Learning Disability Tests for Adults

Closeup shot of a young man writing on a note pad

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Learning disabilities are not limited to children, and quite a few adults discover that LD's underlie many of their frustrations in school and the workplace.

Could You Be an Adult With a Learning Disability?

Could you be an adult with a learning disability? The National Center for Workforce and Disability offers a checklist for employers to screen for learning disabilities in employees. Among the many issues they list are these—which may look familiar to you:

  • Does the person often misread or miscopy?
  • Does the person confuse similar letters or numbers, reverse them, or confuse their order?
  • Does the person have difficulty reading the newspaper, following small print, and/or following columns?
  • Is the person able to explain things orally, but not in writing?
  • Does the person have difficulty writing ideas on paper?
  • Does the person reverse or omit letters, words, or phrases when writing?
  • Does the person have difficulty completing job applications correctly?
  • Does the person have persistent problems with sentence structure, writing mechanics, and organizing written work?
  • Does the person spell the same word differently in one document?
  • Does the person have trouble dialing phone numbers or reading addresses?

Steps Toward Finding a Diagnosis

If you are concerned that you or a loved one may have a learning disability, you have the option of seeking a screening, a formal evaluation, a diagnosis, and/or suggestions for addressing or working around your challenges at home and at work.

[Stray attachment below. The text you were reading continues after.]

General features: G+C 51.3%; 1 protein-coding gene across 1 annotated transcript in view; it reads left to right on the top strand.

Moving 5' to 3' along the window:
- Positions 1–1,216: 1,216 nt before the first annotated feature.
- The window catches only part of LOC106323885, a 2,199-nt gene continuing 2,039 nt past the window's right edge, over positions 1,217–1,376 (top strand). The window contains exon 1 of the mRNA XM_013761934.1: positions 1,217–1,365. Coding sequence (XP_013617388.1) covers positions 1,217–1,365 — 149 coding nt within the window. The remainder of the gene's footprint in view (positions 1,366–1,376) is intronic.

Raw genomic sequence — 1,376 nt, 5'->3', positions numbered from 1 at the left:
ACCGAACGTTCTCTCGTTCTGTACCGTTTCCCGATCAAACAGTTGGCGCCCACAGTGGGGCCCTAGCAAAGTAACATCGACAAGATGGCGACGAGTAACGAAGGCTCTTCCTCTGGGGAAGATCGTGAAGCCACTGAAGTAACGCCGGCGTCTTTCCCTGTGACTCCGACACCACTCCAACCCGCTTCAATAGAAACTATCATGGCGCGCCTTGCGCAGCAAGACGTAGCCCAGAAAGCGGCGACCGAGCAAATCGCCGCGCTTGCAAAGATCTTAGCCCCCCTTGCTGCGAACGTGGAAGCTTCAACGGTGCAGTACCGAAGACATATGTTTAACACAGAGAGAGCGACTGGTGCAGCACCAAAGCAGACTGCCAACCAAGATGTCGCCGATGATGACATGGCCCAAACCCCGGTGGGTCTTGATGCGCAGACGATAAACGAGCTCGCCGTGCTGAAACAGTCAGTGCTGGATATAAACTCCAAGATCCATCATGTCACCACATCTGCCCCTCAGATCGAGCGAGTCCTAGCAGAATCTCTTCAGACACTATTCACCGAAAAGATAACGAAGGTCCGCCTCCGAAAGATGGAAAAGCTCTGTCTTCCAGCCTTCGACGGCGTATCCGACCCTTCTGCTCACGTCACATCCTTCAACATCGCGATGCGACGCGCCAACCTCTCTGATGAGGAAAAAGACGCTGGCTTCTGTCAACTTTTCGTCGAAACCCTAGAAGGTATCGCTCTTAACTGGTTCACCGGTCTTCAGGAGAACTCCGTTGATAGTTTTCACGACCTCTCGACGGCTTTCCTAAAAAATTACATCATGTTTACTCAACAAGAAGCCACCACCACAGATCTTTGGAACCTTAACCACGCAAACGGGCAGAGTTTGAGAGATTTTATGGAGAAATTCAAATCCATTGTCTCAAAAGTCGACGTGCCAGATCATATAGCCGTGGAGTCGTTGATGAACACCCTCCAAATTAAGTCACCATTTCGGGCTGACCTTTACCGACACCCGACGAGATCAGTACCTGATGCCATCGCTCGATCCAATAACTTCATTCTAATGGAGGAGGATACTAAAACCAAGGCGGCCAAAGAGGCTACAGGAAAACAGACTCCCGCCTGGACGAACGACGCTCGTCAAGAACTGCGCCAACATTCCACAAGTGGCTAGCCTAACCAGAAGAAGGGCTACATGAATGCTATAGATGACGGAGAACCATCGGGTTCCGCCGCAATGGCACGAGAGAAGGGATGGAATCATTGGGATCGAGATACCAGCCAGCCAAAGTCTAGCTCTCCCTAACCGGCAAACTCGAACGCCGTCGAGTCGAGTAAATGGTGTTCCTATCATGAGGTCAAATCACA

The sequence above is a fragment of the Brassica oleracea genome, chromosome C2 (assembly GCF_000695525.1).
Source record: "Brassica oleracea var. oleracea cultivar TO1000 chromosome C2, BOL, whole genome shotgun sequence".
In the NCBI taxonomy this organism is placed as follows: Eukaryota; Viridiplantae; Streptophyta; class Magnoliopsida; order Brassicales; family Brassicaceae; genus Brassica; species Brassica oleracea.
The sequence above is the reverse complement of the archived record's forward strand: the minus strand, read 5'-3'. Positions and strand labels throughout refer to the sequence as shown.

• Screenings are usually brief and may include quick tests, interviews, and discussions.
  • Evaluations are more formal and involve the administration of full-scale tests for intelligence, abilities, and challenges.
  • In some cases, you may actually receive a diagnosis from a psychologist or other professional. Learning disabilities may include dyslexia, speech and language disorders, communication disorders, or issues such as ADD/ADHD.
  • If you do go through the testing process and discover that you have a learning disability, chances are you'll also receive help in the form of tools, resources, and processes to make life easier at home, school, or work.

Often, help will include recommendations for accommodations ranging from more time to complete tasks to tools such as speech to print technology, online and print planners, 1-to-1 job coaching, and more. Because you may qualify as a disabled individual, it is possible that these resources will be provided without cost to you through your school or employer.

Who Can Diagnose Learning Disabilities?

There are many different types of professionals who can administer screening and evaluation. These range from Ph.D. and medical professionals (psychologists, psychiatrists, developmental neurologists) to school counselors, social workers, and others who have training and experience in the field.​

To find a qualified professional, begin your search at your state's Department of Vocational Rehabilitation (DVR). You can find your state's office of Vocational Rehabilitation on your state's disability resource page.

State DVRs offer tests for learning disabilities and many other services at little or no cost when clients need testing to assist with employment issues. If you would prefer to have learning disability tests performed by a private testing professional, you can usually find a licensed psychologist or psychiatrist who performs tests by consulting with your physician for a referral. You may also find licensed psychologists or psychiatrists through your local telephone directory.

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